The off-stoichiometric Heusler alloys, such as Ni_{50}Mn_{25+y}*X*_{25−y} (*X* = Sn, In, Ga, etc.), have been extensively investigated using a variety of experimental techniques to probe their interesting and potentially useful magnetic properties. Recent ^{55}Mn nuclear magnetic resonance (NMR) experiments, carried out largely in zero field (ZF) and making use of the large internal hyperfine field at the nuclear sites, have demonstrated the power of this approach in determining the ground state magnetic characteristics of these materials. In particular, the results reveal that distinct nanoscale ferromagnetic and antiferromagnetic phases coexist. A key parameter used in interpreting the NMR data is the transverse relaxation time *T*_{2} which, *inter alia*, determines the NMR blocking temperature $TBNMR$ of magnetic regions. The present experiments on a polycrystalline sample of a specific illustrative alloy, Ni_{43}Co_{7}Mn_{40}Sn_{10}, which has received considerable attention, show that the application of relatively small external fields, comparable to or greater than the local anisotropy field in the ferromagnetic cluster regions, produces dramatic changes in *T*_{2} and hence $TBNMR$. The experimental findings are discussed using an extended version of a recently proposed nanocluster model for superparamagnetic systems. It is demonstrated that the field and temperature induced changes in *T*_{2} provide a significant test of the model and lead to a notable advance in applying the NMR technique to the investigation of the magnetic properties of this type of alloy.

Off-stoichiometric Heusler alloys with composition Ni_{50}Mn_{25+}_{y}X_{25−}_{y} (*X* = Sn, In, Sb, etc.) exhibit unusually interesting magnetic, thermal, and structural behaviors that make them attractive for device development. Considerable attention has therefore been paid to understanding their physical properties.^{1–14} Recent investigations of the quaternary system Ni_{50−}_{x}Co_{x}Mn_{40}Sn_{10} (5 ≤ *x* ≤ 8) have revealed particularly promising features for applications.^{15–23} Specifically, the Ni_{50−}_{x}Co_{x}Mn_{40}Sn_{10} phase diagram shows that as the temperature is lowered, the representative *x* = 7 alloy undergoes a transition from a paramagnetic to ferromagnetic (FM) austenite (A) phase at *T _{C}* ≈ 430 K, followed by a displacive transition to a martensitic (M) phase at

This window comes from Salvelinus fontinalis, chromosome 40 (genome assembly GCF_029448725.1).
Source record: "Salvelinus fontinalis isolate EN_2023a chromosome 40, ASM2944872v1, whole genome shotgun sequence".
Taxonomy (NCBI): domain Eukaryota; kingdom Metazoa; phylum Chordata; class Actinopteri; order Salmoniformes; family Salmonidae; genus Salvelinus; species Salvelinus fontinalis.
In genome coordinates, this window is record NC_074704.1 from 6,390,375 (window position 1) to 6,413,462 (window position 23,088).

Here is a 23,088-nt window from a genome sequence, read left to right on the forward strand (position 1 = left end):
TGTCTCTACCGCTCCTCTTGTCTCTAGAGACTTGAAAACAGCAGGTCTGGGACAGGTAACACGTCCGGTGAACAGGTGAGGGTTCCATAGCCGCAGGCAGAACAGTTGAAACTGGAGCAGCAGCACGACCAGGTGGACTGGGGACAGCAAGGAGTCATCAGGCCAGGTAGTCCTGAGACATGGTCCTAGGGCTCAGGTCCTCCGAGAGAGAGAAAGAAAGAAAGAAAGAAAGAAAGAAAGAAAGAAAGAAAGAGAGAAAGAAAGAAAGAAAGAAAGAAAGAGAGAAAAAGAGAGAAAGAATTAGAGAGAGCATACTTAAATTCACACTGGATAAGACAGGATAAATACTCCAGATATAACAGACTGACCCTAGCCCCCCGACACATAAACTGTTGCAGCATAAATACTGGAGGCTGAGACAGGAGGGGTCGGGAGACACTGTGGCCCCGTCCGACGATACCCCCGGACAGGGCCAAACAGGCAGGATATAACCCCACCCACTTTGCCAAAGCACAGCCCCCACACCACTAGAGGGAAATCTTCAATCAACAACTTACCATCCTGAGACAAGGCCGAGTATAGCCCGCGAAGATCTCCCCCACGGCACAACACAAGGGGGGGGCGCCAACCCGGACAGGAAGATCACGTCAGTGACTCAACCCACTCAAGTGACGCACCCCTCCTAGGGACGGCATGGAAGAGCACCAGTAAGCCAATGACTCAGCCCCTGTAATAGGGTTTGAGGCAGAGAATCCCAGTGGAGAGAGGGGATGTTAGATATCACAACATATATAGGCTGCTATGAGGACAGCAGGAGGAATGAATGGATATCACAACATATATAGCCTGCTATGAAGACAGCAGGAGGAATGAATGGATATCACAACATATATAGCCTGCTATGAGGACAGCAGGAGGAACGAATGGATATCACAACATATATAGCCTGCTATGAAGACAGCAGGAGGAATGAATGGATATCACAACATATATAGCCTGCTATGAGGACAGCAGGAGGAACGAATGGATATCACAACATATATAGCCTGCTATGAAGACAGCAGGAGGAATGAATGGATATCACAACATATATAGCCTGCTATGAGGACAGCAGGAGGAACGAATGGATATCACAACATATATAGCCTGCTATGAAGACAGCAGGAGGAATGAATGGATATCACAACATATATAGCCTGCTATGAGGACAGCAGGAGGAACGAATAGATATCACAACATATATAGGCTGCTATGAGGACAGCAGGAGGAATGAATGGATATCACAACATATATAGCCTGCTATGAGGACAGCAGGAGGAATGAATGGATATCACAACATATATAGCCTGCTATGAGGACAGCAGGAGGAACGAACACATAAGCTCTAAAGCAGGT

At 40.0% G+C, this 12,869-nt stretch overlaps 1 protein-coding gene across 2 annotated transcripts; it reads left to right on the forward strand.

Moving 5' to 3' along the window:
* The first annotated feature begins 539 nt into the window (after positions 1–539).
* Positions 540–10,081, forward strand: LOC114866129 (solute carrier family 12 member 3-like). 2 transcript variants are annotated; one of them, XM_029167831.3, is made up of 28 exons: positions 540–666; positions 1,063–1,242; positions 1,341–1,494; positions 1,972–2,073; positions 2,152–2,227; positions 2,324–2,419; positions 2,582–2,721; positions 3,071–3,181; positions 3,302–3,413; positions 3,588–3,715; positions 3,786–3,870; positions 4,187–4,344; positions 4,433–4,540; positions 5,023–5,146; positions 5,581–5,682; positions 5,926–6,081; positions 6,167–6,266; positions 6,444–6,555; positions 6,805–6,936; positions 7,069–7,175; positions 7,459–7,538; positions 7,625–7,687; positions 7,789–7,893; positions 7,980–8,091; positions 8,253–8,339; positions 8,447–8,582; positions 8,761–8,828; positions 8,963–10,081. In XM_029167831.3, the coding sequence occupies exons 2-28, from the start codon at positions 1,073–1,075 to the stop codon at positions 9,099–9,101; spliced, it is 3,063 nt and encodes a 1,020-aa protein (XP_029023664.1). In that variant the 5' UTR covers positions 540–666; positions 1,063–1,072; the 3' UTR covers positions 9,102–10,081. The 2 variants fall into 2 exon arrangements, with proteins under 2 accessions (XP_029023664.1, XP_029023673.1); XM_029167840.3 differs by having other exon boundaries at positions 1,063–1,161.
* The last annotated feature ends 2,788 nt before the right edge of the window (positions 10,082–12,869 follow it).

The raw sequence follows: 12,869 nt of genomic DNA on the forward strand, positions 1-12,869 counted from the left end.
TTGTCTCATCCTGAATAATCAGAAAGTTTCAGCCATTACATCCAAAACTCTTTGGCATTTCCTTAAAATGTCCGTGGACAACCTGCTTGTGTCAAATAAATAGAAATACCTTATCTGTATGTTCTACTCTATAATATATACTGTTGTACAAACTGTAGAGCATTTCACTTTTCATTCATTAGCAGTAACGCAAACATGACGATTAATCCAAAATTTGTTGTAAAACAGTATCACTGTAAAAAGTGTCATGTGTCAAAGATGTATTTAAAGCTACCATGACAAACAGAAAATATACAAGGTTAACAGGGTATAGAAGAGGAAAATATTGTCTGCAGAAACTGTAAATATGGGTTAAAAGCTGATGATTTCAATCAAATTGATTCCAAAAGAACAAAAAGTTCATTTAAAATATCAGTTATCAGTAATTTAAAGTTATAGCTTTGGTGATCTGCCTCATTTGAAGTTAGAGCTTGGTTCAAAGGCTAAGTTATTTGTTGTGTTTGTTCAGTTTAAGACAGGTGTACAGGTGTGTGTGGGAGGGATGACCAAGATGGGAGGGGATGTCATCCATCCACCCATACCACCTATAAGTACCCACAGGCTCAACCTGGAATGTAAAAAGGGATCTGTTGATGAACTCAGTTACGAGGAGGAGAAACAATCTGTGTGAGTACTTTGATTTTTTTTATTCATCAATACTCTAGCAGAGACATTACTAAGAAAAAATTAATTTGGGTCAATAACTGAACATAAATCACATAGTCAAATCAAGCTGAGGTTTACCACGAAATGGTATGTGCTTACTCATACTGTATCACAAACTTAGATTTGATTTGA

*T*≈ 370 K.

_{M}^{23}The martensitic phase transformation in this alloy is of special interest as it features unusually low thermal hysteresis and a large magnetization decrease (the M phase does not exhibit long-range FM order).

^{23}The discontinuity in the magnetization at

*T*thus facilitates a quasi-reversible field-induced M-A phase change, which, together with the observed magnetocaloric effect, provides opportunities in activators, sensors, magnetic refrigerators, and thermal-to-electrical energy conversion devices.

_{M}^{24}

The unusual magnetic properties of Ni_{50−}_{x}Co_{x}Mn_{40}Sn_{10} at low temperatures in the M phase, which include superparamagnetism (SP) and intrinsic exchange bias (EB) effects, have attracted considerable interest.^{21–23} We have recently shown that ^{55}Mn nuclear magnetic resonance (NMR) (performed primarily in zero applied field) provides considerable information on the microscopic magnetic nature of these alloys, wherein competing interactions give rise to nanoscale magnetic phase separation into FM and antiferromagnetic (AF) clusters.^{25,26} A key parameter in the cluster model used to interpret the NMR results is the transverse nuclear relaxation time *T*_{2}. In particular, it is the behavior of *T*_{2} that determines what we have termed the NMR SP blocking temperature $TBNMR$.^{25} The NMR spectrometer recovery time for the detection of spin echo signals following large amplitude radio frequency (RF) pulses is $\tau m\u223c10\mu s$. A particular magnetic cluster in a heterogeneous material therefore has $T2<\tau m$ above $T=TBNMR$ and the NMR signals from the region can no longer be detected at these temperatures. The cluster is thus unblocked, on the NMR timescale, for $T>TBNMR$.